We are major believers in following central banks for guidance and with what we heard from the Fed and the RBA in the past 10 days, we think the message is clear. The US is on the precipice of another recession. Now it’s time to sort out who will survive.

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Stocks Have Bottomed But AUD Hasn’t

The S&P 500 will continue to rebound after the post-FOMC rally but forex market risk trades like AUD/USD will underperform as the market adjusts to the zero-growth reality in the United States.

The FOMC decision set off a wild round of trading. In less than two hours, the S&P 500 traded in a 117 point range. Eventually stocks closed at the daily highs and pulled risk trades along for the ride.

Here are some highlights of the FOMC decision:

  • The Fed committed to keeping rates low until “at least through mid-2013”
  • Three FOMC members dissented to ‘mid-2013’ saying they preferred to keep the vague commitment to low rates “for an extended period.”
  • The Fed said growth so far this year “has been considerably slower” than expected. They noted a deterioration in the labor market. There is no longer any mention of “the recovery”. They also noted that temporary factors like the tragedy in Japan account for only some of the recent weakness.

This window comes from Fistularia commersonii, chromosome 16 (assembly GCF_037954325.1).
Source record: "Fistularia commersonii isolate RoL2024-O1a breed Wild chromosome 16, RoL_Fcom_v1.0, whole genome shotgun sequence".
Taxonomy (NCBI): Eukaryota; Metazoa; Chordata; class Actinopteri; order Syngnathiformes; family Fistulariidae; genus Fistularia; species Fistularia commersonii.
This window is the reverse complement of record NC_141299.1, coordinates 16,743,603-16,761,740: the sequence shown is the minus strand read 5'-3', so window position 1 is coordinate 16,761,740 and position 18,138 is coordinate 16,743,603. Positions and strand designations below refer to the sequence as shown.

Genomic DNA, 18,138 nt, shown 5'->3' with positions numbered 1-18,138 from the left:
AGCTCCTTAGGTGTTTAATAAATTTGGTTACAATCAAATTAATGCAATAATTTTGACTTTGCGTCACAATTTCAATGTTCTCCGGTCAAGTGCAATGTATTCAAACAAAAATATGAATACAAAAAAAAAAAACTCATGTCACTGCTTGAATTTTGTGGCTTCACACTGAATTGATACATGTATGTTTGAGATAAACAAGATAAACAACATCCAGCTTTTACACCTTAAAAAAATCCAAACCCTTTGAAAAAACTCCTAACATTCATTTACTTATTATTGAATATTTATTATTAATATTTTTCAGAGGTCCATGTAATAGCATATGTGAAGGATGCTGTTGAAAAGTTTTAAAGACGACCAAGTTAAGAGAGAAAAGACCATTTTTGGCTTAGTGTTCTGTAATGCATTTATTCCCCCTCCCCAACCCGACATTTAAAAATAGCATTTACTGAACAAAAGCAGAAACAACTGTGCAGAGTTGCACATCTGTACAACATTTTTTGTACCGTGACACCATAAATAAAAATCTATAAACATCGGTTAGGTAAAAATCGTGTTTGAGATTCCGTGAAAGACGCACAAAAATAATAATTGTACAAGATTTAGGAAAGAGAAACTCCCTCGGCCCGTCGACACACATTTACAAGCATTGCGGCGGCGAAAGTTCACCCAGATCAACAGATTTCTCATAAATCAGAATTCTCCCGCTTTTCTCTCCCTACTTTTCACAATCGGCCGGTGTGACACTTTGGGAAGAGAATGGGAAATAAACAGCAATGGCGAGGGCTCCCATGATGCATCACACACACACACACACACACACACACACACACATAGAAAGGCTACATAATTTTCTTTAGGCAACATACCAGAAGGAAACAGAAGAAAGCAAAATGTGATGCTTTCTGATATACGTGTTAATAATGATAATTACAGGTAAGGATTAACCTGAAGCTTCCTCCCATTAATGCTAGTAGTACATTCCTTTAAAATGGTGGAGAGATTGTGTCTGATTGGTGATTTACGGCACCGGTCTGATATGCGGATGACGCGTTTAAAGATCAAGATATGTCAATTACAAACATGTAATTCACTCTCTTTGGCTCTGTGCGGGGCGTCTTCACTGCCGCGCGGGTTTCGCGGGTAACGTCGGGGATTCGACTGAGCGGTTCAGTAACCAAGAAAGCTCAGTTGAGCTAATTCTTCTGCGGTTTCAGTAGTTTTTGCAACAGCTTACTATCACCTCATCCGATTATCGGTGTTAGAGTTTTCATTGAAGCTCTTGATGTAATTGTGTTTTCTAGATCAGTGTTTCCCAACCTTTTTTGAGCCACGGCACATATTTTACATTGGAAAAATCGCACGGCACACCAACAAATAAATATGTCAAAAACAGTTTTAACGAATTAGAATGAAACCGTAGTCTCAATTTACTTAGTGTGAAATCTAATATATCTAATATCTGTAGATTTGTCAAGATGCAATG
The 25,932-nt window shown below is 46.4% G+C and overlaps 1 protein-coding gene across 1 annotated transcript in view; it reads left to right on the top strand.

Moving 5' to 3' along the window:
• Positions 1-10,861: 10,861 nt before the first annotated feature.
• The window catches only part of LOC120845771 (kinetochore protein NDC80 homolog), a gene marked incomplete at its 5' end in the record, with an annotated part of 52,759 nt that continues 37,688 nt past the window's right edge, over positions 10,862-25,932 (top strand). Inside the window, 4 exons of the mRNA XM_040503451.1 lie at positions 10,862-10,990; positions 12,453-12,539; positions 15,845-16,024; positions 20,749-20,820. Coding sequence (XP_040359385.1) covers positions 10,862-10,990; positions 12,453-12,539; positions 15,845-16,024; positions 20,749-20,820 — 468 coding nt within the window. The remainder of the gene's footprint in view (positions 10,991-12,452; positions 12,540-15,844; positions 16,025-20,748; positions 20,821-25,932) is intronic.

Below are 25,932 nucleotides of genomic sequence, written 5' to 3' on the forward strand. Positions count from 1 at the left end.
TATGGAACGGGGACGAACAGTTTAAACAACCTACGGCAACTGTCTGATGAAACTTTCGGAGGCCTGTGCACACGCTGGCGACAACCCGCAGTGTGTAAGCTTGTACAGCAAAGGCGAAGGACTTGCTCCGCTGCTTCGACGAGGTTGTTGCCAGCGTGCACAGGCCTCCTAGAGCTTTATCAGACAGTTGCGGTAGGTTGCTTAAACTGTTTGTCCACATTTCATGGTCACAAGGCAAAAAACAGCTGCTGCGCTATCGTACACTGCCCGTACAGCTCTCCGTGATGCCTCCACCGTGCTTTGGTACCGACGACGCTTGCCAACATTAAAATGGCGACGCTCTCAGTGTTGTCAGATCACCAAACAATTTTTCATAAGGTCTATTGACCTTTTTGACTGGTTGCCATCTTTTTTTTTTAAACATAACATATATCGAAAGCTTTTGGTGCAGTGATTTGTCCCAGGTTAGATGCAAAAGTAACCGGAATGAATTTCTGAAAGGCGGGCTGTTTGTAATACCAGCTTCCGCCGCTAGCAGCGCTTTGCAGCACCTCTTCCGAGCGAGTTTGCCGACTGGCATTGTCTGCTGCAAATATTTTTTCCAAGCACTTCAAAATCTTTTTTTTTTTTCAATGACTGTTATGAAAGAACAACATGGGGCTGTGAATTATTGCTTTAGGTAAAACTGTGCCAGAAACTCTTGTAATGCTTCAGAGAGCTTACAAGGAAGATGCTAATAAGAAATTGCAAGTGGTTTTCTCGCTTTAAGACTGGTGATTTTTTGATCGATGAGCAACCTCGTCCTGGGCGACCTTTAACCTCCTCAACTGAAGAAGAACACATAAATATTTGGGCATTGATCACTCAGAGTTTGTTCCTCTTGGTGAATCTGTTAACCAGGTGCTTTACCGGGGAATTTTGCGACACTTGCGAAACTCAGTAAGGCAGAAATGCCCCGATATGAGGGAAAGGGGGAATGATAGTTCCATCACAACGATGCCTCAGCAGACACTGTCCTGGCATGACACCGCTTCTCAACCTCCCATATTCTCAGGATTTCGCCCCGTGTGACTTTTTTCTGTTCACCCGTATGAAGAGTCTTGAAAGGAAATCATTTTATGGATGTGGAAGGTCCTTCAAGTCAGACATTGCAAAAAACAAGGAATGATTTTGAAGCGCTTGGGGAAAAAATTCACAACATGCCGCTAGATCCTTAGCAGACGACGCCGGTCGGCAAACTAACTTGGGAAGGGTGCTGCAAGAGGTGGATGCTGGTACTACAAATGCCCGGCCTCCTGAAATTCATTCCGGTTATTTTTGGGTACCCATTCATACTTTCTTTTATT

• Previously, the Fed said it expected the recovery “to pick up” in the coming quarters. It now expects “a somewhat slower” place of recovery. They compounded the downgrade by saying that downside risks have increased.
  • The outlook for inflation was downgraded.
  • The Committee discussed the range of policy tools available to promote a stronger economic recovery… and “is prepared to employ these tools”

The final point was key because it helps explain the rebound in risk assets. It sounds like the Fed has several ideas on how to boost the economy, if need be. The thinking is that after Jackson Hall something will be implemented. This was the course of action with QE2.